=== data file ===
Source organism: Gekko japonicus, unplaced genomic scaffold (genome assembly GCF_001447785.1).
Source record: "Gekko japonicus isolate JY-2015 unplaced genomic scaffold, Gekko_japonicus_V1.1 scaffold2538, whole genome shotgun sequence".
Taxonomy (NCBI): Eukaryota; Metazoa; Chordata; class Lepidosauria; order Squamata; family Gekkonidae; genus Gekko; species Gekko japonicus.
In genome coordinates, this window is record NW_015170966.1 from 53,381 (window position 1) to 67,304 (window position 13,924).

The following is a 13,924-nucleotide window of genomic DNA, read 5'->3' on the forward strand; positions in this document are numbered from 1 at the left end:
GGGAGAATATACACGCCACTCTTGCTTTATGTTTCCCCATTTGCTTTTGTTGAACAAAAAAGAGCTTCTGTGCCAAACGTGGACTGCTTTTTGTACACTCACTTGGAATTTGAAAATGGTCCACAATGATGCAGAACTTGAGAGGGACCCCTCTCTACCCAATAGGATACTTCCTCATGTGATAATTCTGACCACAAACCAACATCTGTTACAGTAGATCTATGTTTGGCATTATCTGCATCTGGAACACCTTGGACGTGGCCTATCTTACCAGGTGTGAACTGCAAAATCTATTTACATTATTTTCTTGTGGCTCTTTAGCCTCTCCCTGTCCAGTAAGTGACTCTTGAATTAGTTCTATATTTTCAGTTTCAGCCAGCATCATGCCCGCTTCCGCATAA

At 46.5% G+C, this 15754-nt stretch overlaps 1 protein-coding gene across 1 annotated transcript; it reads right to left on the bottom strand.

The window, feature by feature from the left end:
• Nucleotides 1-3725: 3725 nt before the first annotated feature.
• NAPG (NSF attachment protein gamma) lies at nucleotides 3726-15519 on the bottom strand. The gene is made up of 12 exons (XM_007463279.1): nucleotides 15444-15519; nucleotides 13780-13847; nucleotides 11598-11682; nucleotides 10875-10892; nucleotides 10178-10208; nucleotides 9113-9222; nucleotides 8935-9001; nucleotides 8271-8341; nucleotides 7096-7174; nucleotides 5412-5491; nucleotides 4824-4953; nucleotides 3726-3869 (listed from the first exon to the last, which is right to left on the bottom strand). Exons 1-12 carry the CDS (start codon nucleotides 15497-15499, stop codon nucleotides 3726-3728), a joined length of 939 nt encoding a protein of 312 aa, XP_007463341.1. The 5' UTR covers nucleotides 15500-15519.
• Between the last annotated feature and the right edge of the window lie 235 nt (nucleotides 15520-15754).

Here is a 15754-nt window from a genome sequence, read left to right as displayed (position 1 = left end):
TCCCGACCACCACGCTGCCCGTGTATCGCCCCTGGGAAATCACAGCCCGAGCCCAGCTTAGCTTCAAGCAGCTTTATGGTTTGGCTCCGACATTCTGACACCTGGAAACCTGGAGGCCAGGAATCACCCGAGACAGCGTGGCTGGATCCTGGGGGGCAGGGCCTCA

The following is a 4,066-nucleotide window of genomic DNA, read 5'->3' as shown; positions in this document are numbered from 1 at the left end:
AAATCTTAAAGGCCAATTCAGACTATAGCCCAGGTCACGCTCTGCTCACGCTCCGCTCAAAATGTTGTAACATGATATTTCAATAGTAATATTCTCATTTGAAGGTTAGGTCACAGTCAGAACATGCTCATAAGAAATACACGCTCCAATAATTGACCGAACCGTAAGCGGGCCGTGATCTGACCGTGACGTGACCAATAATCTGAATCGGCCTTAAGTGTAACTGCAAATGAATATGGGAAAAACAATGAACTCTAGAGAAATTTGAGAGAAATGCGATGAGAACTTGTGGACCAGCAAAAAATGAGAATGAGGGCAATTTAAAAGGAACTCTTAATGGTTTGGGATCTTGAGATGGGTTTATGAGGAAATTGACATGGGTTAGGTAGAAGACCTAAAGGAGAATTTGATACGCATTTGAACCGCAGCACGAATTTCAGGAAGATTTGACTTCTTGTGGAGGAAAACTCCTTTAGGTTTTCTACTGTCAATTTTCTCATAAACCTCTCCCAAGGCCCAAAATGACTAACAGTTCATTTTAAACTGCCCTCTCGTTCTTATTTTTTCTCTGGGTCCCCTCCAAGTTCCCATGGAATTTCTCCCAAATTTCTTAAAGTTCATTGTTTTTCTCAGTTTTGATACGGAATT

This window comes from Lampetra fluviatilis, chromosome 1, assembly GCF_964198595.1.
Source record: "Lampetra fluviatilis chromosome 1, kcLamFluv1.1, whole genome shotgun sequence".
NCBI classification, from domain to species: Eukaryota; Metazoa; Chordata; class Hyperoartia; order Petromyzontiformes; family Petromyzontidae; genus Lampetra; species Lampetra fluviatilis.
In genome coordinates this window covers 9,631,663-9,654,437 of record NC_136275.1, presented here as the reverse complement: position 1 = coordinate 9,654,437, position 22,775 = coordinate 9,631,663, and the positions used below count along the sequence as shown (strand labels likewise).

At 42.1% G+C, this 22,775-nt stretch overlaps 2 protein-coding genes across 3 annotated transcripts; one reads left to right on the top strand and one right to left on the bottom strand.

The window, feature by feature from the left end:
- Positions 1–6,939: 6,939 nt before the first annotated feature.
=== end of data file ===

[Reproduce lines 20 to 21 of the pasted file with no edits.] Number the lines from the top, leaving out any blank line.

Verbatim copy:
At 42.1% G+C, this 22,775-nt stretch overlaps 2 protein-coding genes across 3 annotated transcripts; one reads left to right on the top strand and one right to left on the bottom strand.

The window, feature by feature from the left end: